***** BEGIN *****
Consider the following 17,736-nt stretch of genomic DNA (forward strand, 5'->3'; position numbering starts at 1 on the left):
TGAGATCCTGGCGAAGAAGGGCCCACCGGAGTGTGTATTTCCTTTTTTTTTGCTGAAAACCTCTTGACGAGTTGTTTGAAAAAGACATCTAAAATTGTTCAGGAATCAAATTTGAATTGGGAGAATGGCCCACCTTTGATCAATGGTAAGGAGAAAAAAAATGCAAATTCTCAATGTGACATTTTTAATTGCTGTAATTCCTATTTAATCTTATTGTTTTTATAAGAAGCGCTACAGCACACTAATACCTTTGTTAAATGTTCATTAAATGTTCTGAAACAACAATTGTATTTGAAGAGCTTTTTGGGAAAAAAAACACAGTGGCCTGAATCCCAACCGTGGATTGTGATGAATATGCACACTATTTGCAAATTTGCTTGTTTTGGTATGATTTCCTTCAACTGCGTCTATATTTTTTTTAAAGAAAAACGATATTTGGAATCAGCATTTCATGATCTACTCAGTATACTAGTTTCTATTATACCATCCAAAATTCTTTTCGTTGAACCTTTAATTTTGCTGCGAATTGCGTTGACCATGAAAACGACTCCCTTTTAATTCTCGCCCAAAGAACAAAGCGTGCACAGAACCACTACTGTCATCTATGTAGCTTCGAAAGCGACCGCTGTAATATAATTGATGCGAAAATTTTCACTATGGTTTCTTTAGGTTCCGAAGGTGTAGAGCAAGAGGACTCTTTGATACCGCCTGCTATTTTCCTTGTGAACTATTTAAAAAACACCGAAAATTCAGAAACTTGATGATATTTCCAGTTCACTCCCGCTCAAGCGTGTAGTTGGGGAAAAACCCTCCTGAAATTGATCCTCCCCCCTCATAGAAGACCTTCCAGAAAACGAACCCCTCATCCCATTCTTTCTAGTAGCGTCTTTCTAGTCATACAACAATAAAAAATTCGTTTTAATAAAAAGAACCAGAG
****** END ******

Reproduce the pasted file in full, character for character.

Consider the following 17,736-nt stretch of genomic DNA (forward strand, 5'->3'; position numbering starts at 1 on the left):
TGAGATCCTGGCGAAGAAGGGCCCACCGGAGTGTGTATTTCCTTTTTTTTTGCTGAAAACCTCTTGACGAGTTGTTTGAAAAAGACATCTAAAATTGTTCAGGAATCAAATTTGAATTGGGAGAATGGCCCACCTTTGATCAATGGTAAGGAGAAAAAAAATGCAAATTCTCAATGTGACATTTTTAATTGCTGTAATTCCTATTTAATCTTATTGTTTTTATAAGAAGCGCTACAGCACACTAATACCTTTGTTAAATGTTCATTAAATGTTCTGAAACAACAATTGTATTTGAAGAGCTTTTTGGGAAAAAAAACACAGTGGCCTGAATCCCAACCGTGGATTGTGATGAATATGCACACTATTTGCAAATTTGCTTGTTTTGGTATGATTTCCTTCAACTGCGTCTATATTTTTTTTAAAGAAAAACGATATTTGGAATCAGCATTTCATGATCTACTCAGTATACTAGTTTCTATTATACCATCCAAAATTCTTTTCGTTGAACCTTTAATTTTGCTGCGAATTGCGTTGACCATGAAAACGACTCCCTTTTAATTCTCGCCCAAAGAACAAAGCGTGCACAGAACCACTACTGTCATCTATGTAGCTTCGAAAGCGACCGCTGTAATATAATTGATGCGAAAATTTTCACTATGGTTTCTTTAGGTTCCGAAGGTGTAGAGCAAGAGGACTCTTTGATACCGCCTGCTATTTTCCTTGTGAACTATTTAAAAAACACCGAAAATTCAGAAACTTGATGATATTTCCAGTTCACTCCCGCTCAAGCGTGTAGTTGGGGAAAAACCCTCCTGAAATTGATCCTCCCCCCTCATAGAAGACCTTCCAGAAAACGAACCCCTCATCCCATTCTTTCTAGTAGCGTCTTTCTAGTCATACAACAATAAAAAATTCGTTTTAATAAAAAGAACCAGAG